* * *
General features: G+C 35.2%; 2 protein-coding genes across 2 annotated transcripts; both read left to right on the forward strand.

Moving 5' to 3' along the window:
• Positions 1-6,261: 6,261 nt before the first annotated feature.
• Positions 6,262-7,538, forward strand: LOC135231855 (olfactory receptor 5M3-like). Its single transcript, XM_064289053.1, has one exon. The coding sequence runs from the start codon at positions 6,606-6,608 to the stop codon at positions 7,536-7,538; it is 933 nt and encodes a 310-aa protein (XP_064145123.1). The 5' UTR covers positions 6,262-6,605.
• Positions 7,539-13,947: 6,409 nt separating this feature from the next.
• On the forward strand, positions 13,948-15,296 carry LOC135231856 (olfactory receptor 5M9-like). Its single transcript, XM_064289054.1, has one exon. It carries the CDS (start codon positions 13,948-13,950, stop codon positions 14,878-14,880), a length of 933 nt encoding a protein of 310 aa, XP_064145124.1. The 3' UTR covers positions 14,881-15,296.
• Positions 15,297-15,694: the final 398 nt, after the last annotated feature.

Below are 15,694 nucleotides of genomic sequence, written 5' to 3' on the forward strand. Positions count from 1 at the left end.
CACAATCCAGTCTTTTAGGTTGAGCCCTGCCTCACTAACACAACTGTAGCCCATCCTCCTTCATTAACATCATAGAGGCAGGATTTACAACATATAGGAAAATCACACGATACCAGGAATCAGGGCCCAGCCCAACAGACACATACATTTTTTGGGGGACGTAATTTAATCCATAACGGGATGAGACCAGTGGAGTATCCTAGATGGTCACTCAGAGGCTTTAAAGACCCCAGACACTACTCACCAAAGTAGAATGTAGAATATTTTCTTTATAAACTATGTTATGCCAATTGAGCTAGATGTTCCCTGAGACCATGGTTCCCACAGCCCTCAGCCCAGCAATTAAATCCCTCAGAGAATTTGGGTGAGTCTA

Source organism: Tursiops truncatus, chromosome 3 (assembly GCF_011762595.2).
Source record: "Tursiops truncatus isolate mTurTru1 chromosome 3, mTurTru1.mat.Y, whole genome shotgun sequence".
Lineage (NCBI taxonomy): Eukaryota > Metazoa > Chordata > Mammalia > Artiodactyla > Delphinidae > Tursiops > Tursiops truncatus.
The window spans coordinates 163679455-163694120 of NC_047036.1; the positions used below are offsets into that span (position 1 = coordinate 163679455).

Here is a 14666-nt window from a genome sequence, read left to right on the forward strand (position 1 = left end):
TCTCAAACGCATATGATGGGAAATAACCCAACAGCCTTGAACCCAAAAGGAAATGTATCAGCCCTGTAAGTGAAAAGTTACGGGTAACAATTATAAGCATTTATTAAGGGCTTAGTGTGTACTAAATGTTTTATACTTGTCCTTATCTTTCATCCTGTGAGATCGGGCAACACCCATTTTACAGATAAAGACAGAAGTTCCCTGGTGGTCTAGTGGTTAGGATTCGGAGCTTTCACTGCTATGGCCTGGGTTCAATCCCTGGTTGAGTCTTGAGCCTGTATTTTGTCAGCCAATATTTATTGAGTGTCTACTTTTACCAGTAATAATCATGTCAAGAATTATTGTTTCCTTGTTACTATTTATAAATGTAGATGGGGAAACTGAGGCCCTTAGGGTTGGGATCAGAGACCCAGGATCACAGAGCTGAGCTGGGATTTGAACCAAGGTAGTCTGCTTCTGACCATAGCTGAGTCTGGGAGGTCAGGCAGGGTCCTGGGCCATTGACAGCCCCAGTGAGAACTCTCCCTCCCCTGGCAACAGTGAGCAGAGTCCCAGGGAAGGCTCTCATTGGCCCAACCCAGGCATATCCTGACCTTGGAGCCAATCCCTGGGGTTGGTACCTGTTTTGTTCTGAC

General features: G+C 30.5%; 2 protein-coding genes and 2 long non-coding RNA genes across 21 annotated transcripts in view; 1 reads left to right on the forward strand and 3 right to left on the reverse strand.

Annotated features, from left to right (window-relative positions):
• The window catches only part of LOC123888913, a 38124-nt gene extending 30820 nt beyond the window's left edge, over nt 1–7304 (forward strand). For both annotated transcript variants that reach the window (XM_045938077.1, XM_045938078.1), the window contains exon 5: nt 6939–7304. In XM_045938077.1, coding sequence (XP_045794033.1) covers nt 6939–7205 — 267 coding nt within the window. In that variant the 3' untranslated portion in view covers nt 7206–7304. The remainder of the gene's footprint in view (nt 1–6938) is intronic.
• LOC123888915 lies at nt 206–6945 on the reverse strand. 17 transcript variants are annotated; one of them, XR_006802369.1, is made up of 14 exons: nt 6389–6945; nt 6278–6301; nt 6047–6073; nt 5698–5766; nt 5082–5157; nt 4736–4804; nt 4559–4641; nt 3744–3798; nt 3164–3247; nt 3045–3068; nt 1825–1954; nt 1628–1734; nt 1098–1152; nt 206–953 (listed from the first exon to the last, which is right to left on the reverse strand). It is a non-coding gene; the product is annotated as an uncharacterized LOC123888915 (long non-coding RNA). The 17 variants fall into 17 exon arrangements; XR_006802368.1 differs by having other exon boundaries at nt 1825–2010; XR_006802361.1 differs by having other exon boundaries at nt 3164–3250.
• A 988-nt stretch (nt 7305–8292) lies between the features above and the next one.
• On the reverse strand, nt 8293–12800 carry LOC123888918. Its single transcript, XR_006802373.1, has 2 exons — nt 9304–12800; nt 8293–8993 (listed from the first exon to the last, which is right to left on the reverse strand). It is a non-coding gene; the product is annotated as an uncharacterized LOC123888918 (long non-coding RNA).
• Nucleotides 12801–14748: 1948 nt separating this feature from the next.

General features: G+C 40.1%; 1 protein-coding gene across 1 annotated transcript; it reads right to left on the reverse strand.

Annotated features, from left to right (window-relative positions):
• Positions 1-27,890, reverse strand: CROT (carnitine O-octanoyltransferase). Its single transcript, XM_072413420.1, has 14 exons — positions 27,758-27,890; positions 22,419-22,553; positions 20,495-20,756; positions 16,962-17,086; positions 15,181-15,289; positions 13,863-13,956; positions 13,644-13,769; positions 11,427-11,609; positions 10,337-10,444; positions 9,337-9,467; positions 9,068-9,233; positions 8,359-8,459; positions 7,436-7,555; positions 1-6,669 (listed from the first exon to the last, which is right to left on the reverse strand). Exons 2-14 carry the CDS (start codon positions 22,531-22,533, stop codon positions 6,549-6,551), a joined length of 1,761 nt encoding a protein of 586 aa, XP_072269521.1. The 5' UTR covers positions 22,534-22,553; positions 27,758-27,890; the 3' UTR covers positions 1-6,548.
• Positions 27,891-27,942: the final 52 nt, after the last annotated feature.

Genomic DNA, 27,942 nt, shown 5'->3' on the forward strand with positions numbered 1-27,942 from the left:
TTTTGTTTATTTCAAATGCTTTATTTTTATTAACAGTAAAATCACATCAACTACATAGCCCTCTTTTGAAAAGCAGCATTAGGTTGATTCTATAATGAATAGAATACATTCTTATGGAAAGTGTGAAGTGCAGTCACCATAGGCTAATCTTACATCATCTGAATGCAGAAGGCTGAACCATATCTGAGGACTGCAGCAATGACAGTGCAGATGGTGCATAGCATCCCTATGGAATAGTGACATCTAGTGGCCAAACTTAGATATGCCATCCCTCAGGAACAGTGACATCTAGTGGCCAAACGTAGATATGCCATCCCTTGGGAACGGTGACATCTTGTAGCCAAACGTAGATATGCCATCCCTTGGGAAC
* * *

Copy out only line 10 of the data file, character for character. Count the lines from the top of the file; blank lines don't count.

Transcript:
Source organism: Tursiops truncatus, chromosome 3 (assembly GCF_011762595.2).